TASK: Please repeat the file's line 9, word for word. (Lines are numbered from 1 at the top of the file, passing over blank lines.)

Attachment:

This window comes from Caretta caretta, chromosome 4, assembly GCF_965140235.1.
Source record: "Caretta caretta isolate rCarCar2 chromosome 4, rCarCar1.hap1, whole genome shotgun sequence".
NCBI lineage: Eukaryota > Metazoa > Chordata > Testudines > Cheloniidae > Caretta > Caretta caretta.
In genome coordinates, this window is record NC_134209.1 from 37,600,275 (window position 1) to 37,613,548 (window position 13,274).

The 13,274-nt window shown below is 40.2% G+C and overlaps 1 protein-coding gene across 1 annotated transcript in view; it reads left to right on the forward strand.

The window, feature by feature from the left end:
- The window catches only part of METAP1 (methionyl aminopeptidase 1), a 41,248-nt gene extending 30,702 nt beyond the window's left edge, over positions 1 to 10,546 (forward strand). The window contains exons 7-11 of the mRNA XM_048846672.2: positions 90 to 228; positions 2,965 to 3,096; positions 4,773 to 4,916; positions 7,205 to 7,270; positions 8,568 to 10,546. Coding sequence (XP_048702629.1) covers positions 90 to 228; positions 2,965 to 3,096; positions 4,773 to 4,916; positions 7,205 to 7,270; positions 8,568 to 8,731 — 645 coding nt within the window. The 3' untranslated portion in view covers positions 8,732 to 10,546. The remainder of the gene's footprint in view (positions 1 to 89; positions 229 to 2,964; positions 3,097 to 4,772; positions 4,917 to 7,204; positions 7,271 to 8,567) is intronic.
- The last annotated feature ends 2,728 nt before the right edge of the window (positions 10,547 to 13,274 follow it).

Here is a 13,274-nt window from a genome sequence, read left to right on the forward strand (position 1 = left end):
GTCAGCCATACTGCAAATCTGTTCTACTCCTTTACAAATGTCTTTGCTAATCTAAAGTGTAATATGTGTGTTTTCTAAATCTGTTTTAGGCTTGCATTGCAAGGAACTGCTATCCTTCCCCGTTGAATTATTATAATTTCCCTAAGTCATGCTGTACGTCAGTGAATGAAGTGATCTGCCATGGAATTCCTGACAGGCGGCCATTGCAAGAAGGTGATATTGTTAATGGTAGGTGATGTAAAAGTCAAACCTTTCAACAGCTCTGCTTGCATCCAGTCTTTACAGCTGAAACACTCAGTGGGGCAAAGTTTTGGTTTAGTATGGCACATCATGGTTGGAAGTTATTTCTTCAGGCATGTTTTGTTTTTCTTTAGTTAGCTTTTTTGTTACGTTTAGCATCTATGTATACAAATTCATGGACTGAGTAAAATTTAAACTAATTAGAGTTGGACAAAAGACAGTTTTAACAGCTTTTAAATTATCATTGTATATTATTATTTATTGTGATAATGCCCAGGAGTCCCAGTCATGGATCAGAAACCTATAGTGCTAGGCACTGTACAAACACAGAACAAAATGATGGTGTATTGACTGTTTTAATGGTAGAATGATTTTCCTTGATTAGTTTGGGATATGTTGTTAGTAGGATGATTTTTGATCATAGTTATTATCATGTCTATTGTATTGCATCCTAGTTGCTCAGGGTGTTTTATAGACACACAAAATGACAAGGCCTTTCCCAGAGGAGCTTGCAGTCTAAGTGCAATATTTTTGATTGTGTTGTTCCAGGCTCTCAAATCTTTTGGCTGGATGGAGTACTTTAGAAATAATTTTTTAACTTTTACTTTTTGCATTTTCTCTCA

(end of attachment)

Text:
Here is a 13,274-nt window from a genome sequence, read left to right on the forward strand (position 1 = left end):